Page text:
What You Should Know About the Tort Claim Process

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      Tort Claims

      What You Should Know About the Tort Claim Process

      What You Should Know About the Tort Claim Process

      While many forms of compensation after an accident are straightforward, the tort claim process can be confusing. Tort claims are often complicated because they provide compensation for some expenses that can be difficult to assign monetary value to.

      While loss of wages and injury treatment expenses can be easily calculated, other forms of compensation like loss of earning opportunity and pain and suffering are more difficult to determine. Below, you’ll find out more about how tort claims are settled.

      Who Can File a Tort Claim?

      Anyone who sustains an injury due to someone else’s negligence can file a tort claim. For example, if you were in a motor vehicle accident or hurt yourself at work through no fault of your own, you could begin the tort claim process. It’s important to remember that if you were in any way responsible for your injury, the percentage you were responsible will be subtracted from your claim.

      In addition, your injury must be quite serious to receive pain and suffering compensation. A serious injury is one that prevents you from working, acting as a caregiver, or living your life as you normally would. Your injury must also be permanent, meaning that it will likely affect you for the rest of your life. Your personal injury lawyer can clarify whether your injuries qualify.

      It is important to remember that the limit for pain and suffering compensation is $360,000 in Canada.

      Tort Lawsuit Process

      It is difficult to estimate how long a tort claim takes to settle, but every tort claim process will involve the following steps.

      1. Gathering Evidence

      In order to support your case, you must have evidence, including any witness or police reports. Your lawyer will also gather witness statements and conduct interviews to make sure you have as much evidence as possible. The evidence-gathering process is ongoing, and you and your lawyer will work together to make sure you have all the documentation you need to support your claim.

      2. Beginning Your Case and Gathering Documentation

      Your case will not officially begin until your lawyer has filed a Statement of Claim, sent it to the defendant, and received a Statement of Defense. After these documents are filed, lawyers on both sides discuss how the case will proceed, such as requesting documentation and evidence from the opposing side. This helps your lawyer learn as much as possible about your case. Undertakings will also occur, where lawyers promise to provide one another with information that is needed for their case. This may include medical, financial or other information.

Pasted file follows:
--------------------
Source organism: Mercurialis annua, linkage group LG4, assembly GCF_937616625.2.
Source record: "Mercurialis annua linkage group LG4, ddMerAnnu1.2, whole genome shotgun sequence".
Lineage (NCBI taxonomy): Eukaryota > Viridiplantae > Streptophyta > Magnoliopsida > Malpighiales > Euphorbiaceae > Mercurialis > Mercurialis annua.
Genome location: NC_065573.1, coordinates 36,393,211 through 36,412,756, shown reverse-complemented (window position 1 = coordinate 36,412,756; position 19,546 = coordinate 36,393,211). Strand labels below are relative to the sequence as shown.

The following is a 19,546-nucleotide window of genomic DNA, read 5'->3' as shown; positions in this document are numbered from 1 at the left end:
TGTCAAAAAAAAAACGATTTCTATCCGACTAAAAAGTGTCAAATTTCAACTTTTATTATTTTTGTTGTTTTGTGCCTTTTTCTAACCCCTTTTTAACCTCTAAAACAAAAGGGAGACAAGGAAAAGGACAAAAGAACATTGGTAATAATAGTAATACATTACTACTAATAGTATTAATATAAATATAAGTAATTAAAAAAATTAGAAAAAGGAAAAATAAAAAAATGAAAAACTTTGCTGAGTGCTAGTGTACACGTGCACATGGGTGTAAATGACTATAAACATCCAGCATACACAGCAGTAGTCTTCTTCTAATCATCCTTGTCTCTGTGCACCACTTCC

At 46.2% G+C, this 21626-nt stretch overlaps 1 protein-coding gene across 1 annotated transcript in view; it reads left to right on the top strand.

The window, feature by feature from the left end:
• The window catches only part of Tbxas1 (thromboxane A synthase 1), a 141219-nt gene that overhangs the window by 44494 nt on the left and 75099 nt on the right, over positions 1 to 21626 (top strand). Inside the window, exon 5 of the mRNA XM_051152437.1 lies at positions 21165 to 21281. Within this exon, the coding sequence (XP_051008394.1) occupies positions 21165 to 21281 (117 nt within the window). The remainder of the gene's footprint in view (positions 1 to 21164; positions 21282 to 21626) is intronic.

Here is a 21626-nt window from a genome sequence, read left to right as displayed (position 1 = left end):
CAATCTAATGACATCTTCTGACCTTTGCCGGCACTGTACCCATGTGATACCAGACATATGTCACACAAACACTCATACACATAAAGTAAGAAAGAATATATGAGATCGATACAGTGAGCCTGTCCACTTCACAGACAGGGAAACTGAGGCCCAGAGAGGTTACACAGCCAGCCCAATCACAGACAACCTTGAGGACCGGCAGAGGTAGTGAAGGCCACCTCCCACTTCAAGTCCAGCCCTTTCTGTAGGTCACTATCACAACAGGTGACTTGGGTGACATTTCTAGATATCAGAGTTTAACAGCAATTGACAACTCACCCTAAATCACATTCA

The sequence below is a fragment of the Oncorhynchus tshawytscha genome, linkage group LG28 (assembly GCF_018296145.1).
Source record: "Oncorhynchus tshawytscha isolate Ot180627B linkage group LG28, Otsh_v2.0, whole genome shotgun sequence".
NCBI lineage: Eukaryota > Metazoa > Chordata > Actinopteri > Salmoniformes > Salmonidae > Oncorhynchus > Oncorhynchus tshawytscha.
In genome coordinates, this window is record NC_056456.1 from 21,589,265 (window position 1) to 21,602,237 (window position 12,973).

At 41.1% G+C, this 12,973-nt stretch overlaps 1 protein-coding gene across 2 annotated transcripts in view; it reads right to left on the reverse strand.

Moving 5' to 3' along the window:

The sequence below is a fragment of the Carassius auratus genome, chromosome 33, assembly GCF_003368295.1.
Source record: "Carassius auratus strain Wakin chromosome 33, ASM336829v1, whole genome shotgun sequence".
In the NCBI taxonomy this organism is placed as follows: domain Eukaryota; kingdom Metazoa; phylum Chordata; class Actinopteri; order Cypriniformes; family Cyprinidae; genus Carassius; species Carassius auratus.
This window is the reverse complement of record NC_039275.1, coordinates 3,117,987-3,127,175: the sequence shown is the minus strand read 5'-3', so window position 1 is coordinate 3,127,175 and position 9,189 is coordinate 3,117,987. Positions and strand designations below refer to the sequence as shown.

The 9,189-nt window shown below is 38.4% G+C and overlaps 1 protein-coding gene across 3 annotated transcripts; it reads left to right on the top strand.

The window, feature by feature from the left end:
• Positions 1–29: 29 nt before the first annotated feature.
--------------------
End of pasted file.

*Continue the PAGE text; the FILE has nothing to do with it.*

As the case moves forward, your lawyer will review the applicable law and try to give you insight into how long the case will go on, the expected amount of your settlement, and the likely outcome of the case.

      3. Questioning

      After evidence has been gathered, the next step in the tort claim process is to have lawyers on both sides question the plaintiff and the defendant about the documents and evidence they have presented to support their respective cases. You will be asked to take an oath prior to questioning. Your lawyer will ensure that the other lawyer’s questions are fair and allowable.

      4. Medical Exams

      Both sides may request that you undergo a medical exam by a physician of their choice. You may be asked to participate in more than one exam. The physician’s input will be incorporated into the evidence and your lawyer will use it to support your case.

      5. The Settlement Process

      At any point in the case before the judge makes a final ruling, a lawyer from either side may suggest a settlement to avoid proceeding to trial. If you have been in a motor vehicle accident, it is likely that your case will be settled out of court. It’s hard to say how long a tort claim will take to settle. The settlement process can be long, sometimes taking several years. Your lawyer will always be available to advise you on whether you should settle or continue to negotiate. If your case does go to trial, the judgment will usually be delivered within several weeks. Once your claim has been settled, your lawyer will deduct any expenses and legal fees and provide you with your compensation. If you are unhappy with a judgment provided by the court, your lawyer may appeal it.

      With this overview of the tort claim process, you should have the information you need to proceed with getting legal assistance. If someone else’s negligence resulted in your injury, speak to a tort claims lawyer to understand your rights.

      Disclaimer: The content of this article is a general guideline made available for educational purposes only and is not intended to be used as legal advice for the reader's specific situation nor in general. By reading our blog and website content, the reader acknowledges the above and understands there is no lawyer-client relationship created between you and Himelfarb Proszanski through this content. To get specific legal advice, we encourage you to book a free consultation with one of our lawyers to clarify the legal aspects of your situation.